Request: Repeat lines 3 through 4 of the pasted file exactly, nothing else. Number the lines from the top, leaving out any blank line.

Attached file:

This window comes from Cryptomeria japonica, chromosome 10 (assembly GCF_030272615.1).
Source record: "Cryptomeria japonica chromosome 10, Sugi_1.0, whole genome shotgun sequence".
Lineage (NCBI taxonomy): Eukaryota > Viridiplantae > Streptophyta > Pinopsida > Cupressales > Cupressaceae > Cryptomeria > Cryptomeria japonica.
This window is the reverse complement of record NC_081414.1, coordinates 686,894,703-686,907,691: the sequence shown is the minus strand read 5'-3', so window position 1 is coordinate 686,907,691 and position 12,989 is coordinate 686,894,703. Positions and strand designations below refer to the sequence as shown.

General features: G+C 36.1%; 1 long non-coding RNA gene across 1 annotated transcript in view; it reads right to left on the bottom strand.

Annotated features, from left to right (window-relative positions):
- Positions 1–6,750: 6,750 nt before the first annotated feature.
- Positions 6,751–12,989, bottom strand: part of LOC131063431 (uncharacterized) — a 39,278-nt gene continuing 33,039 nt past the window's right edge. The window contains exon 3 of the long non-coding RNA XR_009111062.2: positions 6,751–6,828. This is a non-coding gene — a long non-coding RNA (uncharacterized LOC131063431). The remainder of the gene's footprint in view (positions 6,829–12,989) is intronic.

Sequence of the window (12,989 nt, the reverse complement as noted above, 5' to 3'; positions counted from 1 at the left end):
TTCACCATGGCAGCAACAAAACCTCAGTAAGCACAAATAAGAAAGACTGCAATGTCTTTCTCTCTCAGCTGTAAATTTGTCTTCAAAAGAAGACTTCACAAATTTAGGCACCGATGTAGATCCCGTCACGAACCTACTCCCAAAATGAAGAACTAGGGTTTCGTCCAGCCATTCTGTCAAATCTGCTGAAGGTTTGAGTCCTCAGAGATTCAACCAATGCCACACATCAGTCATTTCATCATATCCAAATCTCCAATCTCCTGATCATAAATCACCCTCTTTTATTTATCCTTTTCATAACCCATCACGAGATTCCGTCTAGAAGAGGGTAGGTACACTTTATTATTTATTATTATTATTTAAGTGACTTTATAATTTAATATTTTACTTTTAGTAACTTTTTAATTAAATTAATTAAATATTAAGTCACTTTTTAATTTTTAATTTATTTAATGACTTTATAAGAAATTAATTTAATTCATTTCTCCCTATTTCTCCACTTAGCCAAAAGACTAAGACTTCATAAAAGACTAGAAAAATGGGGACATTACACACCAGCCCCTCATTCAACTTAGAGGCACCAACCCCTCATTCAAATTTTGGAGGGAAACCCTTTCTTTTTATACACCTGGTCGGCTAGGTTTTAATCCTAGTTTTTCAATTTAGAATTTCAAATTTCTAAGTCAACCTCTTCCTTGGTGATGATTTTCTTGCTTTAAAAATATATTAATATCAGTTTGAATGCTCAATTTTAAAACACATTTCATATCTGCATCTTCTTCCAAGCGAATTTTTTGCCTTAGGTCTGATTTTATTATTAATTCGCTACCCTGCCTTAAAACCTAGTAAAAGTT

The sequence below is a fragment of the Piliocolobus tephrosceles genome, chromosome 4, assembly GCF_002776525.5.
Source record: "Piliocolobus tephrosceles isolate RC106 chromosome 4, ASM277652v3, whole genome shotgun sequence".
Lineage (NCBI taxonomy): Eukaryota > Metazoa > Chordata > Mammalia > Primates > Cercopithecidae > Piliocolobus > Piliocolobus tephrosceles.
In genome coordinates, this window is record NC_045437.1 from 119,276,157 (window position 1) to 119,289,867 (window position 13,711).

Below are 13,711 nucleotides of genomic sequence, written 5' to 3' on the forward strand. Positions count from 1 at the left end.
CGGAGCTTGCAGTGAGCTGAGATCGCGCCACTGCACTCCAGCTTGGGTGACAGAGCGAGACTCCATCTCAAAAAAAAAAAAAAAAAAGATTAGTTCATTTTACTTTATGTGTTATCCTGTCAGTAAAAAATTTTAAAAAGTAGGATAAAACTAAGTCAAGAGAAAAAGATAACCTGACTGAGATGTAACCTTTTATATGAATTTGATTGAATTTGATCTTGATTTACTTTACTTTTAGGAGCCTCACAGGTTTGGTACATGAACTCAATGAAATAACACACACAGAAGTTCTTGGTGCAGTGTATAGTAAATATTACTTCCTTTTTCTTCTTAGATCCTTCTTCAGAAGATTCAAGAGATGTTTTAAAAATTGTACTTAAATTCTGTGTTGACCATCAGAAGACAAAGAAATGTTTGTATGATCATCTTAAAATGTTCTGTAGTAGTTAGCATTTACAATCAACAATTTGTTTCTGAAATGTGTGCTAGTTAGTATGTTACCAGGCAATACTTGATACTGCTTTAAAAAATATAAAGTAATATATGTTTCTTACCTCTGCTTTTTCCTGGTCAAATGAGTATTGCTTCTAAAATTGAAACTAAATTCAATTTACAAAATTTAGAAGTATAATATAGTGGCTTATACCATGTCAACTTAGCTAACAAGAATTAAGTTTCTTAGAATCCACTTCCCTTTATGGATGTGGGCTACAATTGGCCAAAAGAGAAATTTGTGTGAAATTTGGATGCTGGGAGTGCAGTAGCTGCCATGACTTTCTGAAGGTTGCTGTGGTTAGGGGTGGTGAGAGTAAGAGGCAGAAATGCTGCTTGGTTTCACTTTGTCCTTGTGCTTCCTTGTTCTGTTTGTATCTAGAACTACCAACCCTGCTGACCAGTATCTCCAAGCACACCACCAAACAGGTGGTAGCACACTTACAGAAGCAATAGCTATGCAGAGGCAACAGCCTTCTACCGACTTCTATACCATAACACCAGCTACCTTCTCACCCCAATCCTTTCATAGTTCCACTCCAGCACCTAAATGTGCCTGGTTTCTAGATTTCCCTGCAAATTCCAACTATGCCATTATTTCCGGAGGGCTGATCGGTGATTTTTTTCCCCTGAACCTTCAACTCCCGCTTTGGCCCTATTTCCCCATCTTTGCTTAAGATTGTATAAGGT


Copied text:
Lineage (NCBI taxonomy): Eukaryota > Viridiplantae > Streptophyta > Pinopsida > Cupressales > Cupressaceae > Cryptomeria > Cryptomeria japonica.
This window is the reverse complement of record NC_081414.1, coordinates 686,894,703-686,907,691: the sequence shown is the minus strand read 5'-3', so window position 1 is coordinate 686,907,691 and position 12,989 is coordinate 686,894,703. Positions and strand designations below refer to the sequence as shown.